Who says that Donald Trump doesn’t bring people together?
In what could very well be something The Nation magazine might publish next January if Trump runs the table to become our 45th president, the National Review’s newest edition contains a scathing editorial blasting the GOP front-runner, calling him a “menace to conservatism,” and contains short essays by 22 “prominent” conservative thinkers critical of Trump’s candidacy.
I use parenthesis in describing the contributors to the conservative bible, because, well, one of them is Glenn Beck.
Nevertheless, it’s obviously a last-ditch effort by Rich Lowry and the other editors at NRO to plead to their fellow conservatives that the New York City real estate magnate is not one of them.
So goes the essay by the editors:
“Indeed, Trump’s politics are those of an averagely well-informed businessman: Washington is full of problems; I am a problem-solver; let me at them. But if you have no familiarity with the relevant details and the levers of power, and no clear principles to guide you, you will, like most tenderfeet, get rolled. Especially if you are, at least by all outward indications, the most poll-obsessed politician in all of American history. Trump has shown no interest in limiting government, in reforming entitlements, or in the Constitution. He floats the idea of massive new taxes on imported goods and threatens to retaliate against companies that do too much manufacturing overseas for his taste. His obsession is with ‘winning,’ regardless of the means — a spirit that is anathema to the ordered liberty that conservatives hold dear and that depends for its preservation on limits on government power. The Tea Party represented a revival of an understanding of American greatness in these terms, an understanding to which Trump is tone-deaf at best and implicitly hostile at worst. He appears to believe that the administrative state merely needs a new master, rather than a new dispensation that cuts it down to size and curtails its power.”
Some of the essays read better than others — Here’s a link to all of them.
Jeb Bush tweeted out the cover of the magazine last night, writing, “Welcome to the fight, all. Trump is not a conservative.”
Like that argument’s been working so far.
Meanwhile, The Republican National Committee has already retaliated, disinviting National Review from a presidential debate partnership with CNN scheduled for next month.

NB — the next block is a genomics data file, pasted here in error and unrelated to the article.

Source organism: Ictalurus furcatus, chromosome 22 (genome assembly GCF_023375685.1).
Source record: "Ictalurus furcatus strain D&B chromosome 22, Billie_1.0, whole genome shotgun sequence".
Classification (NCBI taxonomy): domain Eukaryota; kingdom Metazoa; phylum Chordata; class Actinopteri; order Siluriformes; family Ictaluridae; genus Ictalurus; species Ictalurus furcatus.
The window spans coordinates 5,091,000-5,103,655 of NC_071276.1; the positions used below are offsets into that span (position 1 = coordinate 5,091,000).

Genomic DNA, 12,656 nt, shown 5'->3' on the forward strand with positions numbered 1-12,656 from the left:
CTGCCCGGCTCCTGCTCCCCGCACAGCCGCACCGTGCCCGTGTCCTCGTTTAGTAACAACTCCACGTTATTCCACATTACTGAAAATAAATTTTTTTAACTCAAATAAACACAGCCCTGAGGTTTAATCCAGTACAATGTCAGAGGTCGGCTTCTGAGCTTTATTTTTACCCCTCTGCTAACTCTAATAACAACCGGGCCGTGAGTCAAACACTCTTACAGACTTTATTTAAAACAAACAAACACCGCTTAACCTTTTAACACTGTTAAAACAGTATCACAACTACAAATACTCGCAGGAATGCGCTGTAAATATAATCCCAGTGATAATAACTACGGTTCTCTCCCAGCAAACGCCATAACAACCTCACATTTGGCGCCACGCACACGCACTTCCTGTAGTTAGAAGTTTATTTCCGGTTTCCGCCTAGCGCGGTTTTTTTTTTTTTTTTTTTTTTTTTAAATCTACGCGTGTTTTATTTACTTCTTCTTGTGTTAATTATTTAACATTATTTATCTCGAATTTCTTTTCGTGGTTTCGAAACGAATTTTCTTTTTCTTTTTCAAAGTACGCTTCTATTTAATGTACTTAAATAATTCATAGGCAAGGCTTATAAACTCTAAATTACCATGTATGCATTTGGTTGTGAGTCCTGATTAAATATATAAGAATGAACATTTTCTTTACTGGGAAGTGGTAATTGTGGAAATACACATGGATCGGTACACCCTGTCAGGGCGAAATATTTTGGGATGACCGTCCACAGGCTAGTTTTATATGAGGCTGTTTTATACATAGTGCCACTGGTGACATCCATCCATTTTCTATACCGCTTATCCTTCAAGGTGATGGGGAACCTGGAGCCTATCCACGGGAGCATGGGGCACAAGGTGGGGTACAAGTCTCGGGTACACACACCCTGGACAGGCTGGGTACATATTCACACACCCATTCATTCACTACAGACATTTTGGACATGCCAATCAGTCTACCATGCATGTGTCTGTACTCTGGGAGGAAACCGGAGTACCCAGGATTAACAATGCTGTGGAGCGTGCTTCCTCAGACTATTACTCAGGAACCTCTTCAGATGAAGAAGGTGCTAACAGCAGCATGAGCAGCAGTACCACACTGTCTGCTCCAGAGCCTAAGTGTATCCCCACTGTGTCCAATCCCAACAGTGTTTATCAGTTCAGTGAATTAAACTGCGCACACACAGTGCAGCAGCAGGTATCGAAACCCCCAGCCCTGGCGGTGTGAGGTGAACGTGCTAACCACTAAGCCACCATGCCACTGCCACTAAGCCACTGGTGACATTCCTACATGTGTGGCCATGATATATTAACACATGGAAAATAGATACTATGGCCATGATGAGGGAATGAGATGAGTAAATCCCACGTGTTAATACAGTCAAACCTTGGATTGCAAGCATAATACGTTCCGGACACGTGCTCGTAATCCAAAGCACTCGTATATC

In other news …
Kathy Castor says David Jolly’s proposal on stopping federal officials from fundraising isn’t nearly enough to stop the pervasiveness of “dark money” in the political system.
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Dana Young has made it official: The Tampa GOP state House member is running for the newly created state Senate seat in South Tampa/western Hillsborough County.
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Feeling the disappointment of a recently filmed major Hollywood production set in Ybor City actually filming in Georgia because of the state’s lack of tax incentives, the Tampa City Council is calling on the Legislature to replenish the diminished coffers of that tax incentive program this year.
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In reaction to the Hillsborough County Young Democrats taking a stance on the Go Hillsborough transportation plan yet to be approved for the ballot, the Tampa Bay Young Republicans are offering their varied opinions about the issue.
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Despite the spoken opposition of former Supreme Court Justice Major Harding and Democrats, the GOP-controlled House Appropriations Committee yesterday advanced a radical bill that would term-limit appellate and Supreme Court Justices to 12 years.
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And that same House Committee has advanced a bill that would likely lead to the removal of a Confederate statue from the halls of Congress.